Pew, XPat: Is The TPP Trade Agreement A ‘Sure-Fire’ Thing For All Member Nations?

Trade ministers from the U.S. and 11 other nations that border the Pacific Ocean will meet in Hawaii next Tuesday to attempt to finalize what would be the world’s largest regional trade and investment agreement: the Trans-Pacific Partnership (TPP).

However, Pew Research reports that opinions are still divided on the issue of the TPP trade deal.

Pew reports:

89% of the public in the country of Vietnam back the potential accord.

The weakest support is in the U.S. and in Malaysia, at 38% of the public supporting the trade deal.

The greatest outright opposition to the TPP trade deal is in Canada, at 31%.  Opposition in Australia and the U.S. is at 30%.

About 12% of Americans and 31% of Malaysians say they haven’t heard of the negotiations, according to Pew.

Pew Research reports that there is a partisan divide on TPP in a number of nations.  In the U.S., a modest 51% of Democrats think TPP would be good for the country, despite Obama’s strong push for the pact. Only 43% of Republicans share that view, though most of the support for the deal comes from Republicans in the House and Senate.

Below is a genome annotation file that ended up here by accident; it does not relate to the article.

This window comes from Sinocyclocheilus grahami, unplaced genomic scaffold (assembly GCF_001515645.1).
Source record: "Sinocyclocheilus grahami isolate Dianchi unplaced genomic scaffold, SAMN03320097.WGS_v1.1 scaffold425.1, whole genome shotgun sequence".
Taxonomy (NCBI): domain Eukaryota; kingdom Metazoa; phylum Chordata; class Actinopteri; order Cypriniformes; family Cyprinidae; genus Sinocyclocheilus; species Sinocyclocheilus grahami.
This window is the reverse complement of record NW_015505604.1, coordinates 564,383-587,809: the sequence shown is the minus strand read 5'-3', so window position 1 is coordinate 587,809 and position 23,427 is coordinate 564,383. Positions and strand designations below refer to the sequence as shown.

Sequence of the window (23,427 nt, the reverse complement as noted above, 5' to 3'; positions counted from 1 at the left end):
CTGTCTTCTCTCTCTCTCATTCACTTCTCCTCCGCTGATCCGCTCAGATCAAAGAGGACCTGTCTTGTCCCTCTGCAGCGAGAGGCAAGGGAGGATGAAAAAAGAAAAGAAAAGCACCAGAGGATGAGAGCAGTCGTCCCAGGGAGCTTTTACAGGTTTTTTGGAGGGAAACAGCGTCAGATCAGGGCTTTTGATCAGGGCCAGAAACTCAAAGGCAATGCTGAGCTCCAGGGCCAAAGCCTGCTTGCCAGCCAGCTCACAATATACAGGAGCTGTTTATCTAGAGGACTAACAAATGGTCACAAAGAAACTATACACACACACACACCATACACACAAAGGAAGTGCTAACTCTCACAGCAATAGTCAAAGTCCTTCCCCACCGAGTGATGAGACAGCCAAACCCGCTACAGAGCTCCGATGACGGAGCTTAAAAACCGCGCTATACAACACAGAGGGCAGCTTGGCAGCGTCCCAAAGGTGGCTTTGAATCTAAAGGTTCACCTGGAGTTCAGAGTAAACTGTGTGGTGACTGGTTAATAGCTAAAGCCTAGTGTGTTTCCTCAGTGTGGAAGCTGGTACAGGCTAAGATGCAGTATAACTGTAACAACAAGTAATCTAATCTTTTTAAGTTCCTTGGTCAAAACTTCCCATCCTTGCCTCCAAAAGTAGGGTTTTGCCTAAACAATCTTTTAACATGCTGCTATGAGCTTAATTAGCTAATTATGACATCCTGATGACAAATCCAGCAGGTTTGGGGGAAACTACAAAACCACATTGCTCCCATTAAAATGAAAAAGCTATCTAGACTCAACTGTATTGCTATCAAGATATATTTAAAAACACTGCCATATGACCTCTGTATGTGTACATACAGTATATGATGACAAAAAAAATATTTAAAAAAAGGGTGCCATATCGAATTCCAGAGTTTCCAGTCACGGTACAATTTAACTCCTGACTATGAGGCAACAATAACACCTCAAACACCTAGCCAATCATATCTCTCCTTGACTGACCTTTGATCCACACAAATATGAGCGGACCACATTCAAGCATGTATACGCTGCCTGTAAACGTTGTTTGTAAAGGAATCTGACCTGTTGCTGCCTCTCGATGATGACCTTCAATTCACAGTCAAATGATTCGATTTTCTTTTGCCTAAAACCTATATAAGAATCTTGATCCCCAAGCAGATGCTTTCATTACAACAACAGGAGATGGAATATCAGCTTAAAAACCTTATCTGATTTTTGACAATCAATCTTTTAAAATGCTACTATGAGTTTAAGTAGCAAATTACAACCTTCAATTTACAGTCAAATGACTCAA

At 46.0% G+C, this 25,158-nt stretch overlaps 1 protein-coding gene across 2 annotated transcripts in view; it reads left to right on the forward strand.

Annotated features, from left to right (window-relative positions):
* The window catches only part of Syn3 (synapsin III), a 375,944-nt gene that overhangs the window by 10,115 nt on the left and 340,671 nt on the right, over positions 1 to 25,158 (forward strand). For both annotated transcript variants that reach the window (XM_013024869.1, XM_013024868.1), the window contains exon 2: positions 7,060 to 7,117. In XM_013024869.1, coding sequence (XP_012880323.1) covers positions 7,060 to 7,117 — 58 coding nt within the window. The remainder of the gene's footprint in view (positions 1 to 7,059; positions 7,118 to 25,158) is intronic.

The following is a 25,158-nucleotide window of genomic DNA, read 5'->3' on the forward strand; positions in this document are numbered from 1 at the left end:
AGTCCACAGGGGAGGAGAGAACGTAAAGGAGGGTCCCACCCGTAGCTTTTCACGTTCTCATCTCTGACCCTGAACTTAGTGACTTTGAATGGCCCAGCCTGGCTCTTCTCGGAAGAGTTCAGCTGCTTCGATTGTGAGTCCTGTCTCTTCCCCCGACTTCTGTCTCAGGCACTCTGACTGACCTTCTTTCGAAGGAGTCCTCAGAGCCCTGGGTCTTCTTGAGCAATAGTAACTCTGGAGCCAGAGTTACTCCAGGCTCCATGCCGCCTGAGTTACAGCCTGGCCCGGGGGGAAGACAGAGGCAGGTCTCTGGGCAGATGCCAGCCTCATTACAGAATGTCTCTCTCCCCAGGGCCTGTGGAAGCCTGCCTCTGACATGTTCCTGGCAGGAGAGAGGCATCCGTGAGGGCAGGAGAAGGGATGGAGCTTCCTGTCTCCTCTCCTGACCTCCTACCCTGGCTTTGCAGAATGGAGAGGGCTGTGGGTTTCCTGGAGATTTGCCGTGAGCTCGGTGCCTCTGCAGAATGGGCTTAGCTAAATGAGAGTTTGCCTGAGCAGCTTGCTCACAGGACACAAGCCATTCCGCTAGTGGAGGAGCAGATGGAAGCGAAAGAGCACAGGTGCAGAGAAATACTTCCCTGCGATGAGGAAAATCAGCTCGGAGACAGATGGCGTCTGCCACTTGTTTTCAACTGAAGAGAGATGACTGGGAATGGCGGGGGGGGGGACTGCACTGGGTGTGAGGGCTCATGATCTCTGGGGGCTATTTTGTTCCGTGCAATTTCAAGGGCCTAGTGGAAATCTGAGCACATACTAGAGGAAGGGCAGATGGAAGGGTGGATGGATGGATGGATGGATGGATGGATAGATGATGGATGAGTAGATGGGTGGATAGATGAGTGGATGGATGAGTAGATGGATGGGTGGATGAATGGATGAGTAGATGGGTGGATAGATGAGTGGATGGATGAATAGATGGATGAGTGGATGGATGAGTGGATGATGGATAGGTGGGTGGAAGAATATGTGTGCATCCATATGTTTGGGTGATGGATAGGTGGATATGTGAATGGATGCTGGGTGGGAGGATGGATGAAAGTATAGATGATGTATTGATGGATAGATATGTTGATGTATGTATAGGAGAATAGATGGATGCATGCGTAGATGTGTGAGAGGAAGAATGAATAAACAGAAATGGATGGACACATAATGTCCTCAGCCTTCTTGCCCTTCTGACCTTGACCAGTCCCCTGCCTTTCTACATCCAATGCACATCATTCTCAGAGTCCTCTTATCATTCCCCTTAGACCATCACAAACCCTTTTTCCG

“Similarly, in Canada, 70% of supporters of the ruling Conservative Party back TPP, but only 60% of Liberals and 42% of adherents of the New Democratic Party agree. In Australia, two-thirds of backers of the ruling Liberal National Party/Country Liberal Party coalition (67%) support TPP, while just 44% in the opposition Labor Party favor the agreement,” writes Pew Research.

“In four of the largest economies negotiating TPP, there is also a gender gap in public attitudes toward the deal. In the U.S., 53% of men favor TPP, but only 45% of women agree. Six-in-ten men in Japan think the trade deal would be good for the country, while only 46% of Japanese women agree…”

Interesting info from the website on the TPP:

“To be approved in Chile and Peru, the deal would still need to pass in these countries’ congresses. Their presidents are unlikely to be able to ram it through, meaning they could be in for a dogfight when and if the time for a vote comes around.”

(Updated article)


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